News Analysis

Retail attraction towards IBC stocks and the ABC of a bad bet

Kumar Shankar Roy BL Research Bureau | Updated on July 10, 2021

Many investors accumulate stocks of firms emerging from bankruptcy, lured by stray cases of windfall and without understanding the inherent risk in such investments

When bull markets are in progress, it is easy to believe in happy endings and pots of gold at the end of the rainbow. Retail investors betting big on IBC (Insolvency and Bankruptcy Code) stocks, or companies just emerging from bankruptcy resolution, appear to be carried away by prospects of big gains from beaten-down levels.

But for every occasional IBC stock that turns a multi-bagger, there are dozens that decimate wealth through equity write-downs, delisting or trading suspensions.


Moths to the flame

Take the case of Dewan Housing Finance, which was referred to IBC in November 2019 and after a protracted bidding war, saw the Piramal group emerge the winning bidder in mid-January 2021. The resolution plan, approved by NCLT envisaged writing down the value of the company’s equity shares to zero.

This isn’t surprising given that financial firms seldom have hard assets dominating their balance sheet and derive their value mainly from their loan books.

Even as the bidding was on and reports of forensic investigations into DHFL’s loans regularly made the headlines, retail investors accumulated the stock ending up with 42 per cent of equity by March 31, 2021 from 21.55 per cent in March 2019.

Meanwhile, savvy institutions pruned stakes from 22.4 per cent to just 5.4 per cent. The stock which shot up to ₹43 levels in December 2020 still changed hands at ₹16-17 levels when it was suspended by the exchanges on June 14, 2021. When DHFL stopped trading, the retail holding in it was worth ₹200 crore.

Jet Airways, which ran aground in April 2019 after massive quarterly losses and debt defaults, didn’t have too many unencumbered assets to show when it went into the IBC process. After a long hunt for suitors, the airline saw Jalan-Kalrock combine propose a resolution plan where the airline company would be listed, but equity shares held by the promoter and financial institutions will be fully extinguished, while public shareholders will receive just 1 share for every 100 shares they currently own. But the prospect of this write-down hasn’t deterred retail investors from accumulating the stock. At last count, they held a 18.36 per cent stake valued at ₹190 crore, compared to 11.4 per cent in March 2019. The Jet stock, which is below ₹100 now, has seen short-term spikes that took it to ₹165 in January 2021.

A common thread running across many IBC stocks is a rising retail shareholding even as institutional investors bail out. In November 2020, Uttam Value Steels was delisted from exchanges as per the resolution plan of US-based hedge fund CarVal Investors. The retail shareholding was 20.6 per cent in September 2020, up from 13.4 per cent a year ago while institutional holdings were minimal.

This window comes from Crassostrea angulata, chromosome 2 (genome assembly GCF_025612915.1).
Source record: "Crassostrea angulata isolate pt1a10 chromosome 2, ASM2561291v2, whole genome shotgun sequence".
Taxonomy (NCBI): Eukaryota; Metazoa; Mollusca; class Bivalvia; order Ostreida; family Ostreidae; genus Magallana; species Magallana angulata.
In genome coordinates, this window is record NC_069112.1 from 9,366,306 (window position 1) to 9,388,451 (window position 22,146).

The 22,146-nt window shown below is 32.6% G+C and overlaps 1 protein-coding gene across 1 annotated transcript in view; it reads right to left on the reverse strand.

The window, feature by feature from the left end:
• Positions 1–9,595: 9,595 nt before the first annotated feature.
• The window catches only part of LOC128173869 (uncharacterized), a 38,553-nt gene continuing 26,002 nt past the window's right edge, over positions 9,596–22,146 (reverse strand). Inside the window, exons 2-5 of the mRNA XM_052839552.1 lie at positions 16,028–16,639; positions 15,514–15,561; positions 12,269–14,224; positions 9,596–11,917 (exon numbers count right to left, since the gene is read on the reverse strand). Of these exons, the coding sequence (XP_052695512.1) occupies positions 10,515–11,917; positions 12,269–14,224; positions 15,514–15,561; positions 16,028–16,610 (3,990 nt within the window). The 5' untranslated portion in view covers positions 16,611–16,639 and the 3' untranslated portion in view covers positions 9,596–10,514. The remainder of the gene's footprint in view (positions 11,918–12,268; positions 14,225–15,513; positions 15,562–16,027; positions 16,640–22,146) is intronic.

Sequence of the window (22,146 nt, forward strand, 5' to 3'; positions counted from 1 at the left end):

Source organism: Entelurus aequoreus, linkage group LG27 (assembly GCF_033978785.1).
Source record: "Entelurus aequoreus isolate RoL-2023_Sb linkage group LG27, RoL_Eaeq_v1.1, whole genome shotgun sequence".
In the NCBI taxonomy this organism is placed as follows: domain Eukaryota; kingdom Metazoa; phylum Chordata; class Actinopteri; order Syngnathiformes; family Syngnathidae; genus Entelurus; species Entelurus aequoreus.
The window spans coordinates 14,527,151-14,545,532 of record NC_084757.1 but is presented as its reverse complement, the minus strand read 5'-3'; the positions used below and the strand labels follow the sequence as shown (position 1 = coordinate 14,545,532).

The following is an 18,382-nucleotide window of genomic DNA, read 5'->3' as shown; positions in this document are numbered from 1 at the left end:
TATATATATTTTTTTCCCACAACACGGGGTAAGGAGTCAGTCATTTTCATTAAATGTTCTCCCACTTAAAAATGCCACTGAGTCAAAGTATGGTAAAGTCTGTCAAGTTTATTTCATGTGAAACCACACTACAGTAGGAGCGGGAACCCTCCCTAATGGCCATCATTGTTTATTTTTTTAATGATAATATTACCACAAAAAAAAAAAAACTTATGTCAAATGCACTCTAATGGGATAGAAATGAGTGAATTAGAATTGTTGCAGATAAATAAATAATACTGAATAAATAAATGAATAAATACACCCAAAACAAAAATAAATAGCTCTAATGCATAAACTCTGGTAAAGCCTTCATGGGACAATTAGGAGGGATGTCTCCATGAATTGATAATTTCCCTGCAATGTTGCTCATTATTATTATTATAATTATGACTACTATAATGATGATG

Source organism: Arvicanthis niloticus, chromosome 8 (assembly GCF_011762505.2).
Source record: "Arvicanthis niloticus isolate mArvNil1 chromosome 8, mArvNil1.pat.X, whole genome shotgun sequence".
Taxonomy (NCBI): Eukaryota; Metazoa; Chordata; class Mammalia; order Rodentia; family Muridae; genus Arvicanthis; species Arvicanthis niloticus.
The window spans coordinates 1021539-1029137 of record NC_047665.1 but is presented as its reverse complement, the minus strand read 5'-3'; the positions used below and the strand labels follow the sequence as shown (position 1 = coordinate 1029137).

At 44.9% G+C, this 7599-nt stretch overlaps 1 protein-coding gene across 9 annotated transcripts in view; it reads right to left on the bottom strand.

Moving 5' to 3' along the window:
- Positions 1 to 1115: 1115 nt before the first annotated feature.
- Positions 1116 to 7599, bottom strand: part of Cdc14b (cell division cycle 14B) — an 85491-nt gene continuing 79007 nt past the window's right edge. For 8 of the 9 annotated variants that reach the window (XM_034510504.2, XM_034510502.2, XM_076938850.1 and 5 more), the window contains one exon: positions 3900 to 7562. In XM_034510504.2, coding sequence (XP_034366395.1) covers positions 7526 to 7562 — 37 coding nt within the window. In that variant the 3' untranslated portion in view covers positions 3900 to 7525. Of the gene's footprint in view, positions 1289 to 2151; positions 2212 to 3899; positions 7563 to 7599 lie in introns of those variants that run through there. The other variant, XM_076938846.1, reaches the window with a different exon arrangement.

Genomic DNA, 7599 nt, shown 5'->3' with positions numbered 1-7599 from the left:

Weak understanding?

Newbie investors don’t seem to understand that stock prices essentially reflect a share in the profits generated by a company. A share holds little value when a company is chronically loss-making, has negative net worth or has more liabilities than assets.

“In an insolvency situation, shareholders’ rights take a back seat. Shareholders hold risk capital which is subordinate to the debt taken by the corporate debtor,” says Anoop Rawat, Partner, Shardul Amarchand Mangaldas & Co.

Yes, there is flexibility provided to a resolution applicant to restructure the equity capital of a company. Still, banks have had to take a haircut of up to 80 per cent in many IBC cases.

“If the creditors are not receiving their entire claim amount, it is unlikely that equity holders will get any value,” explains Aashit Shah, Partner, J Sagar Associates. He adds that in listed companies, equity holders can receive the liquidation value, but there too, interests of creditors always rank higher.

Regulatory action

Recently, stock exchanges mandated listed companies undergoing insolvency process to inform them within 30 minutes of an NCLT approving their debt resolution plan, to curb insider and speculative trading in such stocks. Is this enough or more needs to be done? Can the exchanges blacklist such stocks? Corporate governance experts feel that the onus is on investors (retail or otherwise) to do basic research on companies they invest in or trade in.

“One cannot blame the regulator for the stupidity of investors. The regulator and exchanges can ask brokerage firms to flash a warning when an investor trades in a stock that is in IBC,” says Shriram Subramanian, Founder and MD, InGovern Research Services.

Given the high probability of losses, some even feel authorities should consider halting trading when firms undergo a resolution process. But there is a flip side. “Trading provides an opportunity for those who want to sell and get out of the stock. If there are buyers of shares who are buying in hoping of a favourable resolution then that is the buyers’ risk,” reasons Subramanian.

“You cannot give a clean-chit to retail investors. There is avarice at play at least for some. Why would they go after shares of junk or financially sick companies? For each Ruchi Soya that has jumped 5,000 per cent in 5 years, there are scores of others that haven’t. The same high conviction is lacking from retail in the top-quality companies that are proven wealth generators,” remarked a veteran fund manager.

Published on July 10, 2021

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